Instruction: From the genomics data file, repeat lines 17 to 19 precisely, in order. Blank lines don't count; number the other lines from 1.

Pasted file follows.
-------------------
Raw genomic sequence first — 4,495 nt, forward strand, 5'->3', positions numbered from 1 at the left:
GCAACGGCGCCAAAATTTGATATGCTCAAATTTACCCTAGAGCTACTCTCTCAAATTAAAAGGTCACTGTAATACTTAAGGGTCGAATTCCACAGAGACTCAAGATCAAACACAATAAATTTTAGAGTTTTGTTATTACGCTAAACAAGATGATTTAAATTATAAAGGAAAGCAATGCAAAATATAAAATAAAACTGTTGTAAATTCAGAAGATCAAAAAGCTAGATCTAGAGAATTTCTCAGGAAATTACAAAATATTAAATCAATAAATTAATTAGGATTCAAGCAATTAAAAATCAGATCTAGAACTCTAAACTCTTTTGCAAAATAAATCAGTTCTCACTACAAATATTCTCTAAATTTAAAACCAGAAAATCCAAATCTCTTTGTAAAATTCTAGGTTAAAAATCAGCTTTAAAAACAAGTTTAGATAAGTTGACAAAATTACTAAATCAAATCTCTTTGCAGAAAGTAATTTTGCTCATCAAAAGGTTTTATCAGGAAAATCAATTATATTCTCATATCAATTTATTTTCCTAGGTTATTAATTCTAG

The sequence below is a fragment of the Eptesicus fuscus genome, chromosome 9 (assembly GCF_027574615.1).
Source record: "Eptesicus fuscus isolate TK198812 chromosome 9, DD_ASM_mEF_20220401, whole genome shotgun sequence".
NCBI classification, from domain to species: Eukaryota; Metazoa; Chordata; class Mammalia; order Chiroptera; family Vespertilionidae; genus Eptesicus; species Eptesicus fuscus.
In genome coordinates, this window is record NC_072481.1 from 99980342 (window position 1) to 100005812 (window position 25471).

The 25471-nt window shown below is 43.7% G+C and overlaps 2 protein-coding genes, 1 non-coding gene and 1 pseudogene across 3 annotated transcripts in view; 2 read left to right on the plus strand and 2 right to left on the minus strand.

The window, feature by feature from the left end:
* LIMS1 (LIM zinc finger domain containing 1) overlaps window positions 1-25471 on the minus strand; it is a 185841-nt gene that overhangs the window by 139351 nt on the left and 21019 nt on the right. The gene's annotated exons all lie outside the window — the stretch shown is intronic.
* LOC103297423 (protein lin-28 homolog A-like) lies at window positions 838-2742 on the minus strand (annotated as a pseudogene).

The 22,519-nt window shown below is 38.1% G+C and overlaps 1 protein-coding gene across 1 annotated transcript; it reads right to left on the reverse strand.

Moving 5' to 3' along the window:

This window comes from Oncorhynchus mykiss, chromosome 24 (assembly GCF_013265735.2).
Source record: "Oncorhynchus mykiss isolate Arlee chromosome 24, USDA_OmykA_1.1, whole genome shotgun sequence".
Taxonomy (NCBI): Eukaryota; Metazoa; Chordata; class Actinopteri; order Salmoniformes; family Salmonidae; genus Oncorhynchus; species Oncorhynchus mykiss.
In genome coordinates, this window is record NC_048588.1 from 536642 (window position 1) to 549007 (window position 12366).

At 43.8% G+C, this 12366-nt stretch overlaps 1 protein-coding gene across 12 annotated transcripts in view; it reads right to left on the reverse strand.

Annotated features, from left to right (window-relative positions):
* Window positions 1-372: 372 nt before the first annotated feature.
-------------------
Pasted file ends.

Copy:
At 43.8% G+C, this 12366-nt stretch overlaps 1 protein-coding gene across 12 annotated transcripts in view; it reads right to left on the reverse strand.

Annotated features, from left to right (window-relative positions):
* Window positions 1-372: 372 nt before the first annotated feature.